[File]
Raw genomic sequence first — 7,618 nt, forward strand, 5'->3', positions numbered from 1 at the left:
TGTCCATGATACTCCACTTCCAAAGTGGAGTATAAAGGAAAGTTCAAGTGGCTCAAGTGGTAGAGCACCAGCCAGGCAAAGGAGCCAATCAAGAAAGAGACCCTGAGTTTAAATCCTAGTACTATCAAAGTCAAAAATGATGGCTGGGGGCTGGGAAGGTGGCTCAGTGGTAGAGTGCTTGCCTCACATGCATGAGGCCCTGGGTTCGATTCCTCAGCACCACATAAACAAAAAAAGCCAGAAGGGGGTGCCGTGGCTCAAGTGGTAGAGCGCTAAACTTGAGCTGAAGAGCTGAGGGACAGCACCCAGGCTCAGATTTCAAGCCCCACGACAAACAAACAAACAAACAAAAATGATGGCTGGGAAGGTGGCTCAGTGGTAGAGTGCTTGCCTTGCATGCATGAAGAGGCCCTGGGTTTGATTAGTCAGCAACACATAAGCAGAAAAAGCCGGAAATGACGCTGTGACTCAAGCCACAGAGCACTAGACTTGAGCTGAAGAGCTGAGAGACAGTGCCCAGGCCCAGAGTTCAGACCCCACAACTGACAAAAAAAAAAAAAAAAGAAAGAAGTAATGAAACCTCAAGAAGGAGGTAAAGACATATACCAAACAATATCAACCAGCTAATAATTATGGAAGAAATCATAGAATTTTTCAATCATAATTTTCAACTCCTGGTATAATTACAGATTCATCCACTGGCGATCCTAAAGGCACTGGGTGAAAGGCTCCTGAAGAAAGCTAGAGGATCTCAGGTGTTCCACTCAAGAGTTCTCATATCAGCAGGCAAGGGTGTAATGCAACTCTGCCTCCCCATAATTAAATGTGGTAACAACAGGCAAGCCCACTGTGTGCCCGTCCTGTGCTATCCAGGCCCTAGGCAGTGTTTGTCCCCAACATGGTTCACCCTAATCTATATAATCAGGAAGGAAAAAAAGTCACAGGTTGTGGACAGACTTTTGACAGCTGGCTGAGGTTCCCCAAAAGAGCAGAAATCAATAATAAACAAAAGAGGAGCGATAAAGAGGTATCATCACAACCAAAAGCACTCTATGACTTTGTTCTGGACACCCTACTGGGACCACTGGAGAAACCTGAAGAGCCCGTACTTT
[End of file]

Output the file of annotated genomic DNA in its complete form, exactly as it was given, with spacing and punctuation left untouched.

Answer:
Raw genomic sequence first — 7,618 nt, forward strand, 5'->3', positions numbered from 1 at the left:
TGTCCATGATACTCCACTTCCAAAGTGGAGTATAAAGGAAAGTTCAAGTGGCTCAAGTGGTAGAGCACCAGCCAGGCAAAGGAGCCAATCAAGAAAGAGACCCTGAGTTTAAATCCTAGTACTATCAAAGTCAAAAATGATGGCTGGGGGCTGGGAAGGTGGCTCAGTGGTAGAGTGCTTGCCTCACATGCATGAGGCCCTGGGTTCGATTCCTCAGCACCACATAAACAAAAAAAGCCAGAAGGGGGTGCCGTGGCTCAAGTGGTAGAGCGCTAAACTTGAGCTGAAGAGCTGAGGGACAGCACCCAGGCTCAGATTTCAAGCCCCACGACAAACAAACAAACAAACAAAAATGATGGCTGGGAAGGTGGCTCAGTGGTAGAGTGCTTGCCTTGCATGCATGAAGAGGCCCTGGGTTTGATTAGTCAGCAACACATAAGCAGAAAAAGCCGGAAATGACGCTGTGACTCAAGCCACAGAGCACTAGACTTGAGCTGAAGAGCTGAGAGACAGTGCCCAGGCCCAGAGTTCAGACCCCACAACTGACAAAAAAAAAAAAAAAAGAAAGAAGTAATGAAACCTCAAGAAGGAGGTAAAGACATATACCAAACAATATCAACCAGCTAATAATTATGGAAGAAATCATAGAATTTTTCAATCATAATTTTCAACTCCTGGTATAATTACAGATTCATCCACTGGCGATCCTAAAGGCACTGGGTGAAAGGCTCCTGAAGAAAGCTAGAGGATCTCAGGTGTTCCACTCAAGAGTTCTCATATCAGCAGGCAAGGGTGTAATGCAACTCTGCCTCCCCATAATTAAATGTGGTAACAACAGGCAAGCCCACTGTGTGCCCGTCCTGTGCTATCCAGGCCCTAGGCAGTGTTTGTCCCCAACATGGTTCACCCTAATCTATATAATCAGGAAGGAAAAAAAGTCACAGGTTGTGGACAGACTTTTGACAGCTGGCTGAGGTTCCCCAAAAGAGCAGAAATCAATAATAAACAAAAGAGGAGCGATAAAGAGGTATCATCACAACCAAAAGCACTCTATGACTTTGTTCTGGACACCCTACTGGGACCACTGGAGAAACCTGAAGAGCCCGTACTTT